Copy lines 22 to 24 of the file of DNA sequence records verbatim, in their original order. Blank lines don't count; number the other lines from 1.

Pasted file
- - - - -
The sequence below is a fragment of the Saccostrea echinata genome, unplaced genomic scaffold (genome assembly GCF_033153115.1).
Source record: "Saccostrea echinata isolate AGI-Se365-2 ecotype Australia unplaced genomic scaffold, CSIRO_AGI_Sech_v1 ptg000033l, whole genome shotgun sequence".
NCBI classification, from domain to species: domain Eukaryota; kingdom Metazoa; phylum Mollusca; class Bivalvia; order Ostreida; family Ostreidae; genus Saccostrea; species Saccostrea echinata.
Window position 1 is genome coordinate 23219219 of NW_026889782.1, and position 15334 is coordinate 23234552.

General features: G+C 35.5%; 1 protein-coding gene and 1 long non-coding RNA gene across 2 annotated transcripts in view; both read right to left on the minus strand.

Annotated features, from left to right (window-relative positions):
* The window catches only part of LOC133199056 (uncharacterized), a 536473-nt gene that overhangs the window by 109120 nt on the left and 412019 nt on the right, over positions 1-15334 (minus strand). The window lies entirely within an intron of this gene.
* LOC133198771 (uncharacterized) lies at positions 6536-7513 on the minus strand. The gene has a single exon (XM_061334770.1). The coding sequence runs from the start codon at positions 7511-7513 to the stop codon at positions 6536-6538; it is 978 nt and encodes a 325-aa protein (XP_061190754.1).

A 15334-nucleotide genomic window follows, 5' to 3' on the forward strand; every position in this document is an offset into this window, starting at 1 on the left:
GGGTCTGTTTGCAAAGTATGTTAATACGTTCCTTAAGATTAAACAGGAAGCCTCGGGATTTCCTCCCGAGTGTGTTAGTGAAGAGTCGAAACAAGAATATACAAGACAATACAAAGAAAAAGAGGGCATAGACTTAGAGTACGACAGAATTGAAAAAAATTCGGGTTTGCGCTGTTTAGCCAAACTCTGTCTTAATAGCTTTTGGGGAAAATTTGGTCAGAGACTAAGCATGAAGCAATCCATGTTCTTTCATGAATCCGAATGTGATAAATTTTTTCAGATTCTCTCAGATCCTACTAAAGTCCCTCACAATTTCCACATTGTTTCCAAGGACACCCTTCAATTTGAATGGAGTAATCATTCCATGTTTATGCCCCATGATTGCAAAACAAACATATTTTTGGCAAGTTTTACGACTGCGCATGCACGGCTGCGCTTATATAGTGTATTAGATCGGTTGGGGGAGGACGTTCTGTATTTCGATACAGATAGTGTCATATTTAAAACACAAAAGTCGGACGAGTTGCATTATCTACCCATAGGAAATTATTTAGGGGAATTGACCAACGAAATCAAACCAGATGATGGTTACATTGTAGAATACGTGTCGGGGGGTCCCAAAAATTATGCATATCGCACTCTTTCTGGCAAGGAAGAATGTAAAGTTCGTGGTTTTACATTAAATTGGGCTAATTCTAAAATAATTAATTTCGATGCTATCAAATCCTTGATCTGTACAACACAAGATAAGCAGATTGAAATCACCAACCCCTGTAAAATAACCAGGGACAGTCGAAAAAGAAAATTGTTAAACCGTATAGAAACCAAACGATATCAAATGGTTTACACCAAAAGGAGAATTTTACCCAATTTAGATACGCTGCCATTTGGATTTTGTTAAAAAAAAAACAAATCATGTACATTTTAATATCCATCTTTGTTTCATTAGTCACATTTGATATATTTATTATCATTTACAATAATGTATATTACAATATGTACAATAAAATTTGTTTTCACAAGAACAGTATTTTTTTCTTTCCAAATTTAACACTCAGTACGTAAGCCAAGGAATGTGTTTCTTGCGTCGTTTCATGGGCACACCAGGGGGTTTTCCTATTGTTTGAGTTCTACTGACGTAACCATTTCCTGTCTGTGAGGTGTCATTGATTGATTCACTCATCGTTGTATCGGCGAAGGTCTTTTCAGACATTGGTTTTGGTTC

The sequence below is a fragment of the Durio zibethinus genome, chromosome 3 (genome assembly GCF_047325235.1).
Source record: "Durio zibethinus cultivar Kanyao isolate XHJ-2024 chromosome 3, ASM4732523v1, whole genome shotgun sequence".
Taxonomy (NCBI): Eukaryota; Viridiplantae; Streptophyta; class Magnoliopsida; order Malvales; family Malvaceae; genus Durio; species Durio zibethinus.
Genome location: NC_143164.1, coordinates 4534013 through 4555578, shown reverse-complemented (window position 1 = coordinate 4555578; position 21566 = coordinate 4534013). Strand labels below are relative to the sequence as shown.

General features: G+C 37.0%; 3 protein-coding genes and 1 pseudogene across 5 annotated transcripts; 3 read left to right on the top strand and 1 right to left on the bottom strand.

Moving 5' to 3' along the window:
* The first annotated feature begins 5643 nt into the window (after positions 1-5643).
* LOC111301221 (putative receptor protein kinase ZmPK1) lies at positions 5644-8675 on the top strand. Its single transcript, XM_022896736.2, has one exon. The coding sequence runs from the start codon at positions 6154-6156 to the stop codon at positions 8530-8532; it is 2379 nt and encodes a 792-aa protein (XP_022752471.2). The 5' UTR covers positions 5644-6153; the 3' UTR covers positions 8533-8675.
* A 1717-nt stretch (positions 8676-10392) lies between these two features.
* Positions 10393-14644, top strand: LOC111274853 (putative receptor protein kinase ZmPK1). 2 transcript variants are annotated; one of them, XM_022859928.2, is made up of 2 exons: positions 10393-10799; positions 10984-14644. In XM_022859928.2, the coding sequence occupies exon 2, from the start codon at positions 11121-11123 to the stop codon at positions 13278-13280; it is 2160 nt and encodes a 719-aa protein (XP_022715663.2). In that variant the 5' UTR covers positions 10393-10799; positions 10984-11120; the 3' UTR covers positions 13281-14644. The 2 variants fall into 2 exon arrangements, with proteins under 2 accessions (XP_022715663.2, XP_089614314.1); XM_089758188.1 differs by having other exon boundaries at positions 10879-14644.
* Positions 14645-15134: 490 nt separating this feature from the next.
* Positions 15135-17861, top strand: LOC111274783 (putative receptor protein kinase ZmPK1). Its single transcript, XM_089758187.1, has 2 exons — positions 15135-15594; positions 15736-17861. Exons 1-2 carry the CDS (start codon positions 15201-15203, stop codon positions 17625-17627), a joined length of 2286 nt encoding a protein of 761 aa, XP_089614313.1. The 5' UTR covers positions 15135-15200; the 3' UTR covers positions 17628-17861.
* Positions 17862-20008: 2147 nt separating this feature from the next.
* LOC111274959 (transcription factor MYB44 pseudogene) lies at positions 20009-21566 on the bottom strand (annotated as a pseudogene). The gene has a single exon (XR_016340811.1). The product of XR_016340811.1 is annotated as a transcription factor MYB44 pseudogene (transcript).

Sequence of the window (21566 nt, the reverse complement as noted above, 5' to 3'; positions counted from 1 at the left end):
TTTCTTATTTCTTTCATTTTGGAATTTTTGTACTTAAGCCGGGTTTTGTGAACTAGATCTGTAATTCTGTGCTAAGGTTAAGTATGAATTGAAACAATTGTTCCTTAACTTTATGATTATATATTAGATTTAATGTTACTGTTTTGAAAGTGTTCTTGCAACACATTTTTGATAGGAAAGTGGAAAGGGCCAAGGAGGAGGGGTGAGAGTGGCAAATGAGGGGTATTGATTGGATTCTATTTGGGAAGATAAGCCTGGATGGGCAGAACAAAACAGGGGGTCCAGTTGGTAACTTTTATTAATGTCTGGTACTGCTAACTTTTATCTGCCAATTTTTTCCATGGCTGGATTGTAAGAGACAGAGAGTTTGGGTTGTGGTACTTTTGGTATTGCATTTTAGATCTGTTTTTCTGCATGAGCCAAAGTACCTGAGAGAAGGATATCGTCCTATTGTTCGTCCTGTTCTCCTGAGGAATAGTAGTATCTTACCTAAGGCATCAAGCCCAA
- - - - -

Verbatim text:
* Positions 15135-17861, top strand: LOC111274783 (putative receptor protein kinase ZmPK1). Its single transcript, XM_089758187.1, has 2 exons — positions 15135-15594; positions 15736-17861. Exons 1-2 carry the CDS (start codon positions 15201-15203, stop codon positions 17625-17627), a joined length of 2286 nt encoding a protein of 761 aa, XP_089614313.1. The 5' UTR covers positions 15135-15200; the 3' UTR covers positions 17628-17861.
* Positions 17862-20008: 2147 nt separating this feature from the next.
* LOC111274959 (transcription factor MYB44 pseudogene) lies at positions 20009-21566 on the bottom strand (annotated as a pseudogene). The gene has a single exon (XR_016340811.1). The product of XR_016340811.1 is annotated as a transcription factor MYB44 pseudogene (transcript).